Termez has a rich and fascinating history which I just couldn’t wait to explore and delve into. The thought of making my own way to this far-flung corner of Uzbekistan was exciting in itself as I enjoy straying from the beaten track, especially in a country where the beaten track barely exists.
It takes about 4 hours from Samarkand in a shared taxi.
There is so much to see in Termez, most of it ancient ruins from past civilisations, but the fascinating blend of history, religion and culture is quite unique. To get the most out of your visit to Termez you really do need a guide and a driver. I can 100% recommend a man named Sergei, he took me on a guided tour with his driver for $50. This may sound expensive, but it was all day and a long drive around all the sites. If you don’t want to use a guide, it’s really not worth going as the sites are located outside of the new city of Termez.
Sites include The Zurmala Stupa, At-Termizi Mausoleum, Fayaz Tepe Buddhist Monastery Complex, Kampyr-Tepe Citadel, Jarkurgan Minaret, Sultan Saodat and the Kirk Kiz (“forty girls”) Fortress. See I told you there is lots to see!
I visited here on my way back from Termez. It was meant to be a one day stop over but instead, it turned into two days as I got a little ill, luckily I found the perfect spot to recover. The whole of the city around Amir Timur Palace has basically been knocked down and they are making it tourist and pedestrian friendly, similar to how Samarkand is now.
It was disappointing because I could literally stroll through the destruction of the authentic old town and of course as it was one huge construction site I didn’t even have the benefit that the planned development would bring! I would much rather have seen it a year or so ago and explored the vibrant old alleys of the town. The palace remains are worth seeing as are a few of the old mosques nearby, but I really wouldn’t advise anyone to come here especially unless its just for a few hours.
The guesthouse I stayed at was very traditional and tucked away in one of the remaining alleys. It was called Dulon and its address is 45 Kapkon Street. If you want to contact them: firstname.lastname@example.org.
The other budget guesthouses listed in the guide books have been demolished to the Dulon is probably your best bet at $20 a night including breakfast.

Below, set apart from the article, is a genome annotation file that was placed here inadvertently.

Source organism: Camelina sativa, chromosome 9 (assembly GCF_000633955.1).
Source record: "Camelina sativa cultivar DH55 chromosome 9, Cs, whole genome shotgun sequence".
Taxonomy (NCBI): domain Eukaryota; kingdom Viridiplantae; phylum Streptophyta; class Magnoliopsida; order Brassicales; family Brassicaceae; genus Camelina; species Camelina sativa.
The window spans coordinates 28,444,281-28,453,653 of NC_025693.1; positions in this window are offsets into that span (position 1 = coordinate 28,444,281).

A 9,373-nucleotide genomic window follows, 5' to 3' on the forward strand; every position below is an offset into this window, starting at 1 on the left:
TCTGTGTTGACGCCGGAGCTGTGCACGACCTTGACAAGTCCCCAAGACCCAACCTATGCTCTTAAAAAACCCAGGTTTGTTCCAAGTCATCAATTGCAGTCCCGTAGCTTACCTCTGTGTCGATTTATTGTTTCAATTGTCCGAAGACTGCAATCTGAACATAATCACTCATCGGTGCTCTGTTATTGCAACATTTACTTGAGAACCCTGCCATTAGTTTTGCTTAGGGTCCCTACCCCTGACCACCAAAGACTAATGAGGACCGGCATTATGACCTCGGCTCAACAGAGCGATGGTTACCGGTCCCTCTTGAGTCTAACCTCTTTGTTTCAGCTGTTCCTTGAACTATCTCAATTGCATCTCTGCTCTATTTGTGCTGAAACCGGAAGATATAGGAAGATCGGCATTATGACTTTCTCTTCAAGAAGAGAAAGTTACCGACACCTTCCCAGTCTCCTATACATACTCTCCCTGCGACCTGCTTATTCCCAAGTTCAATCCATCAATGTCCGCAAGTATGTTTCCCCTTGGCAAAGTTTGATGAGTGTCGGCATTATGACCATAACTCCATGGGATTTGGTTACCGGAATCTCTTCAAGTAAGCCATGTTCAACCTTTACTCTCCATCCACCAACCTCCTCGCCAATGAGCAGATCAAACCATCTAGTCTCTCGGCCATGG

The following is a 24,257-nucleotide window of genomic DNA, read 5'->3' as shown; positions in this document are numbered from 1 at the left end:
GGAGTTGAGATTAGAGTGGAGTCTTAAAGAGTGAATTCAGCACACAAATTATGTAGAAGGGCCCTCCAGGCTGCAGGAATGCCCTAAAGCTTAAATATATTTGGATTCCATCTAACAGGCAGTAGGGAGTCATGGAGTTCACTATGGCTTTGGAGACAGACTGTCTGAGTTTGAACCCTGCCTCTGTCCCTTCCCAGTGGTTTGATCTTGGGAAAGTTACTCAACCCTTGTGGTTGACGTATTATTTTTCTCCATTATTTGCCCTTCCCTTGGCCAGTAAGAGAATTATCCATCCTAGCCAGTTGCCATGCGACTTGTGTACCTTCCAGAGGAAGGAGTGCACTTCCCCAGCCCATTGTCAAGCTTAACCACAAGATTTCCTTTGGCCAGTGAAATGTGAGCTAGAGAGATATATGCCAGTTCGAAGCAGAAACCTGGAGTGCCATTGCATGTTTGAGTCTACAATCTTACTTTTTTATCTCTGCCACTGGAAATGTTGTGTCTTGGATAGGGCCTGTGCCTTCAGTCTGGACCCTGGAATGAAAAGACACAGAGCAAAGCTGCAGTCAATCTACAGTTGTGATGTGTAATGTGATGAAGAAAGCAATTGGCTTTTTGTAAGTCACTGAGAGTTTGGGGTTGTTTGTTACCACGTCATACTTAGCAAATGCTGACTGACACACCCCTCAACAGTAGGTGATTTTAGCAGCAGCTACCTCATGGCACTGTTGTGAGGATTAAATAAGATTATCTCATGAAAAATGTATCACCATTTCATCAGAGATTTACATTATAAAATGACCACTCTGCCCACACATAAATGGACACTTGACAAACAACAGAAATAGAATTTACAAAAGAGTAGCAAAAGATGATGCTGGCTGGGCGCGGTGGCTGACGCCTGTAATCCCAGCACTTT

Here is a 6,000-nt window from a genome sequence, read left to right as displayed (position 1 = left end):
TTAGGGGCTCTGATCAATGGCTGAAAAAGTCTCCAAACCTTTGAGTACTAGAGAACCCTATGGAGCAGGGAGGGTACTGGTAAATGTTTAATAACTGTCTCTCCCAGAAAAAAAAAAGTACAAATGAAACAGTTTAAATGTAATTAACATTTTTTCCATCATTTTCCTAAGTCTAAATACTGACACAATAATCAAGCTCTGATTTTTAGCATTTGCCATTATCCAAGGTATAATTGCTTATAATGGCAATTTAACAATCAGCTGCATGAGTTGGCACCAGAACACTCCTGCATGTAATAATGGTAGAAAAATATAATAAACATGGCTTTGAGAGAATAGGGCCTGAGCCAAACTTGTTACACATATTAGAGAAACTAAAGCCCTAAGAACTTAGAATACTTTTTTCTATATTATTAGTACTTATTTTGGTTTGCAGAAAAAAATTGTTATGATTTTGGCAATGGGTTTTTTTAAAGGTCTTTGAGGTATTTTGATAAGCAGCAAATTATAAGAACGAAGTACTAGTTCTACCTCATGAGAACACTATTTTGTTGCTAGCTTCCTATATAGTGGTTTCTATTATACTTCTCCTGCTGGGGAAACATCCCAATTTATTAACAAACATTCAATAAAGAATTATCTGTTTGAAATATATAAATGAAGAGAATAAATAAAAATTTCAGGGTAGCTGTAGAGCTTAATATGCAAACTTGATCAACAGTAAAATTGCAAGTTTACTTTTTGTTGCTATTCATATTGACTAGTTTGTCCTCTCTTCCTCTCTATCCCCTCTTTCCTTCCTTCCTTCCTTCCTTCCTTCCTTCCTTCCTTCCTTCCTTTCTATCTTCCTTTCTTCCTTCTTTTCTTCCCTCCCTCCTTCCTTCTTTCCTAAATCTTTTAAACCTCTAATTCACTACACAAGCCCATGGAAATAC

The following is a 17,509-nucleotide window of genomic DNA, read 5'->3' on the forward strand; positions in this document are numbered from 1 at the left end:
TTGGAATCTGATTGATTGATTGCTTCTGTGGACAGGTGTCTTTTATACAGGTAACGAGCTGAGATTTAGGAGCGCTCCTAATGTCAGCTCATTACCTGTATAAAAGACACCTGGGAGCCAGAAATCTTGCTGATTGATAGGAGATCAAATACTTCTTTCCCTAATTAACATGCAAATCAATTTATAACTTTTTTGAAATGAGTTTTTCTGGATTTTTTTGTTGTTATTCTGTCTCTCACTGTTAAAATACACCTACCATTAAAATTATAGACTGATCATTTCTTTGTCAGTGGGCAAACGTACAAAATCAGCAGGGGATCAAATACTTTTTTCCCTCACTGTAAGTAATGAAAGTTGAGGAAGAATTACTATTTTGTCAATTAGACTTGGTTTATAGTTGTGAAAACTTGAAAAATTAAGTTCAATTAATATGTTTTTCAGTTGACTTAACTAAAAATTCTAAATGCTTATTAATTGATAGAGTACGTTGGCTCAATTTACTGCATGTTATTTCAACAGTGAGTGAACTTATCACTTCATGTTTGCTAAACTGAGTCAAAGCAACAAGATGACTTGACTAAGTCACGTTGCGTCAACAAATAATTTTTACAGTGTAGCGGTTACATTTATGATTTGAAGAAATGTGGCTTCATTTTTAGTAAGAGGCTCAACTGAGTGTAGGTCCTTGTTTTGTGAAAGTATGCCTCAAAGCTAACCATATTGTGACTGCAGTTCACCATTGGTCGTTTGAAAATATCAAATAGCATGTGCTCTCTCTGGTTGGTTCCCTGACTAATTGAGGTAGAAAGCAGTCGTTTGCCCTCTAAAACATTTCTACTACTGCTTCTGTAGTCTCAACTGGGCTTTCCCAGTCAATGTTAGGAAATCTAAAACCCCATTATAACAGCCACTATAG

This is a must, the ancient town is a joy to walk around and like everywhere else in Uzbekistan. It only takes a few quiet moments and the slightest use of your imagination to transport yourself back in time to the age of the Silk Road. Imagining all the traders striking deals in the market places and the stories that have unfolded in Bukhara is what traveling is all about! Take a guide book or do as I did and hire the owner of the Sarrafon Guesthouse to give you a tour of the town and sites. You can spend a day or two here as Bukhara has a wealth of sites considering it’s relatively small size.
Here is a list of sites I saw on the tour:
Great Minaret of the Kalon
Ismail Samanid Mausoleum
Mir-i Arab Madrasah
Poi Kalyan Mosque
For dinner, I ate at the Old Bukhara Restaurant which Trip Advisor rates as number 1 and I have to agree. The Uzbek noodles were delicious as was the salad. It has great sunset views of the minaret and the service is half decent for a change. If you are only here for one night I wouldn’t risk eating anywhere else. I also tried The Old House Restaurant (No.8 on Trip Advisor) and it was distinctly average although the soup was good. They only have a few dishes available depending on what the chef has cooked. This is Uzbek home-style cooking; a few dishes available each day and when they run out that’s it!
Khiva is so well preserved that it reminded me of a film set. So much so that it’s regularly used as one in fact. People often refer to it as a museum town, whilst I agree that it does have that kind of feel to it, I have to say it’s the best museum I have ver visited! Walking through the old city walls and seeing the famous minaret gleam in the bright sunshine is like stepping into another era.
There are plenty of guesthouses to choose from and some are more authentic than others as the mud and brick buildings have been renovated to provide more accommodation. Most of the owners speak very good English too. I stayed at the Mirzaboshi just outside of the ancient centre. I have also heard good things about Alibek Guest House which is outside of the main city walls.
Although the city dates back thousands of years most of the buildings have been created in the last few hundred. Whilst walking through the tiny alleys you will stumble on one of the many mosques, silk workshops or traditional courtyard homes. There are numerous ‘museums’ which are to be honest a load of rubbish and there to validate the rather steep $8 entry price to the city. You have to pay an extra $1 each to climb the minaret, watchtower and enter a certain mausoleum. I recommend climbing the watchtower at sunset to see the amazing golden glow the sun casts over the ancient town.